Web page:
China’s strategic arsenals in a new era

By Elsa B. Kania | April 20, 2018

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Chinese President Xi Jinping has declared that Chinese national defense and military modernization have entered a “new era.” He has called for the People’s Liberation Army (PLA) to become a (or perhaps even the) “world-class” military by mid-century. The “China Dream” that Xi seeks to advance—a quest for the “great rejuvenation of the Chinese nation”—includes and is enabled by the “dream of a powerful military” (强军梦).

In this new era of Chinese military power, the PLA is seeking to develop new strategic arsenals that could enhance its future deterrence and war-fighting capabilities. In particular, the PLA recognizes the criticality of “assured retaliation” within its second-strike nuclear posture—and of advancing new capabilities in the space, cyber, and electromagnetic domains, which are seen as new “strategic frontiers” of warfare. Xi has also underscored the importance of new frontiers of military innovation in emerging technologies. Indeed, the PLA is pursuing next-generation capabilities, ranging from hypersonic missiles to counterspace weapons or military applications of artificial intelligence.

In the course of ongoing reforms and reorganization, the PLA has elevated its former Second Artillery Force (第二炮兵部队) and rebranded it as the Rocket Force (火箭军). It has also created the Strategic Support Force (战略支援部队), which consolidates, and enables the integration of, China’s capabilities for space, cyber, electronic, and psychological warfare. Directly under the command of the Central Military Commission, these two forces serve as the tip of the spear for China’s strategic deterrence. In any conflict scenario, the Rocket Force and Strategic Support Force would also serve as critical components of the PLA’s joint operations. Their missions thus extend across deterrence and actual combat (实战).

The core force. The Rocket Force, which controls nuclear and conventional missiles, is considered China’s “core force” for strategic deterrence. To date, the PLA has consolidated all of its nuclear capabilities within what is now the Rocket Force—unlike the US military, in which the nuclear triad is distributed across two services. China’s “lean and effective” (精干有效) arsenal includes conventional, nuclear-armed, and dual-capable (核常兼备) systems. The dual missions of deterrence and war-fighting are reflected in the structure of the Rocket Force.

The Rocket Force has developed a range of dual-capable missiles that it often characterizes as “trump cards” (杀手锏) that could threaten even a “powerful adversary” (强敌) such as the US military. During the August 2017 military parade marking the 90th anniversary of the PLA’s establishment, the Rocket Force displayed weapons systems including: the DF-21D, an intermediate-range ballistic missile with a range of at least 1,450 kilometers, known as the “carrier killer”; the DF-26, an intermediate-range ballistic missile with a maximum range of about 4,000 kilometers, characterized as the “Guam killer”; and the DF-31AG, a modified version of the road-mobile DF-31A intercontinental ballistic missile that is dual-capable, with an estimated range near 11,000 kilometers.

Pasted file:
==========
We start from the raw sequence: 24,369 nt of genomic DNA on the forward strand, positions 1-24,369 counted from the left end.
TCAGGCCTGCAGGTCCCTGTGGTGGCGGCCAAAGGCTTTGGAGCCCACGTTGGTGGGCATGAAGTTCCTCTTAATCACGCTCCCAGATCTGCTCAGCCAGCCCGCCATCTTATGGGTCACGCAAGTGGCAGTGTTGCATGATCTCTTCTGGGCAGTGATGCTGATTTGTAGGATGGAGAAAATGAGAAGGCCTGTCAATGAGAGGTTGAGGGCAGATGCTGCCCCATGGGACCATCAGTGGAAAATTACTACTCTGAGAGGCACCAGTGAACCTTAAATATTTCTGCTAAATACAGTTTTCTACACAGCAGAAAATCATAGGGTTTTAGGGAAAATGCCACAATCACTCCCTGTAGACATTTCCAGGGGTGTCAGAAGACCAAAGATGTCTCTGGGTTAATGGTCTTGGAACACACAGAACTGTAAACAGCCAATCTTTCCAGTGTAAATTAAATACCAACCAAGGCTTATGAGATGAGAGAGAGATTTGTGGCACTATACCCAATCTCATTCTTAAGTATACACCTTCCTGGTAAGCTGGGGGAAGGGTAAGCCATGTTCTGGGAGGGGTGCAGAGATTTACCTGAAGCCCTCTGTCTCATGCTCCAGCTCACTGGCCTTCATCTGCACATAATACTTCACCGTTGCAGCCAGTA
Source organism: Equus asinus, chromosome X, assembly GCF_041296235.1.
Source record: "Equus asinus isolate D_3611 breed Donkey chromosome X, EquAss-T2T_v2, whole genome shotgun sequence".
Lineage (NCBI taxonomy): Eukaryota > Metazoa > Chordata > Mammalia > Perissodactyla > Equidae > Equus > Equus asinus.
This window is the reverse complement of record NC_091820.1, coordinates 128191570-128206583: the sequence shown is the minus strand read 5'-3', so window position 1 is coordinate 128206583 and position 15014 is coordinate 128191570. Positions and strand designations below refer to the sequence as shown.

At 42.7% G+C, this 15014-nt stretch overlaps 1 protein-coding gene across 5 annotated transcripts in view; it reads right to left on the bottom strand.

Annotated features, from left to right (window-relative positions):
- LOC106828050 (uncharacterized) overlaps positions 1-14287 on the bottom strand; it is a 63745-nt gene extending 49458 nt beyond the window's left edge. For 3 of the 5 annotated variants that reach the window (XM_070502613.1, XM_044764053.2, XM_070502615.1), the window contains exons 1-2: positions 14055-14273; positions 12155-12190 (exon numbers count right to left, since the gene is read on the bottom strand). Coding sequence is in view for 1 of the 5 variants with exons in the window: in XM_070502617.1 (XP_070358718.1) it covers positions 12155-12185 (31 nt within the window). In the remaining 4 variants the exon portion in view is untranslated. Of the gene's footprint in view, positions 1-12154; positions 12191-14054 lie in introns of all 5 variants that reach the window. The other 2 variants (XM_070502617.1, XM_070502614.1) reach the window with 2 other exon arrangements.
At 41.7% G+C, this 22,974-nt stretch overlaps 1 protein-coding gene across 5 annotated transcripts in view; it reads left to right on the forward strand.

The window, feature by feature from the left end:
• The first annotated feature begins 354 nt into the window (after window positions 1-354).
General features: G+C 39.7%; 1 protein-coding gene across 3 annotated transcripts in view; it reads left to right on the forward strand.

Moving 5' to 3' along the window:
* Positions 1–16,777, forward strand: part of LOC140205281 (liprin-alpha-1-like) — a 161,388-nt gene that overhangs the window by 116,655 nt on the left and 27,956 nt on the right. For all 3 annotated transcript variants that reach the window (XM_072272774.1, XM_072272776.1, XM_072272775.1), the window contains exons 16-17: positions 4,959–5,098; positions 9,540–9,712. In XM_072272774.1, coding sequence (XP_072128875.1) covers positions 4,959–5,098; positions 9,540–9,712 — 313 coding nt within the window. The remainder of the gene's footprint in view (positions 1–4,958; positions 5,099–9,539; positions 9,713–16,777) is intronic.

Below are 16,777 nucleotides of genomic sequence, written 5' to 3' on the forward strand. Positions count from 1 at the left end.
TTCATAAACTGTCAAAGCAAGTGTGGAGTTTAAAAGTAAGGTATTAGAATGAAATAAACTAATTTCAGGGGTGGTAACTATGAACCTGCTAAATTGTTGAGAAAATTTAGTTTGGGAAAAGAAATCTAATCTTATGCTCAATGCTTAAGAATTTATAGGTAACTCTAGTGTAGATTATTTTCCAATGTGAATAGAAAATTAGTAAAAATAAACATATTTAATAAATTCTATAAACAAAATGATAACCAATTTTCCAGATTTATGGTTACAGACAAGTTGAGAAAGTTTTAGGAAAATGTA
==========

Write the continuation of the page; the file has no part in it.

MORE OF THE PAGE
The Rocket Force seems to focus on dual-capable weapons systems because it appreciates their “usability” and versatility, including their ability to introduce next-generation capabilities to nuclear and conventional missile strikes. For instance, the DF-31AG could be armed with multiple independently targetable re-entry vehicle (MIRV) warheads. Future Chinese hypersonic weapons would likely be dual-capable systems intended not only to enhance Chinese nuclear deterrence but also to respond to Washington’s pursuit of conventional prompt global strike. The PLA is also pursuing “intelligentization” (智能化) in missile development, a goal that entails the introduction of more advanced automation and artificial intelligence into weapons systems.

China’s future triad. Looking forward, the PLA is on track to create a full nuclear triad, developing new nuclear-armed submarines and a new nuclear bomber. The future delineation of roles and responsibilities among the Rocket Force and the PLA’s Air Force and Navy remains to be determined, but these developments reflect a significant evolution of China’s nuclear arsenal and posture.

The PLA is actively advancing nuclear-armed ballistic missile submarines (of the Jin-class, or Type-094). By some accounts, such next-generation submarines could possess “AI-augmented brainpower,” potentially in the form of machine learning technology such as convolutional neural networks applied to acoustic signal processing or decision support. These future submarines could even leverage quantum navigation to enable independence from GPS and its Chinese equivalent Beidou, while attempting to actualize quantum communications under water.

At the same time, the PLA is in the process of developing a long-range, dual-capable strike bomber to enhance China’s strategic deterrence and war-fighting capabilities. This was first revealed in 2017 remarks by former PLA Air Force Commander Ma Xiaotian. According to recent reporting by The Diplomat’s Ankit Panda, China has been testing a nuclear-capable air-launched ballistic missile, along with a new long-range strategic bomber modified from variant H-6s.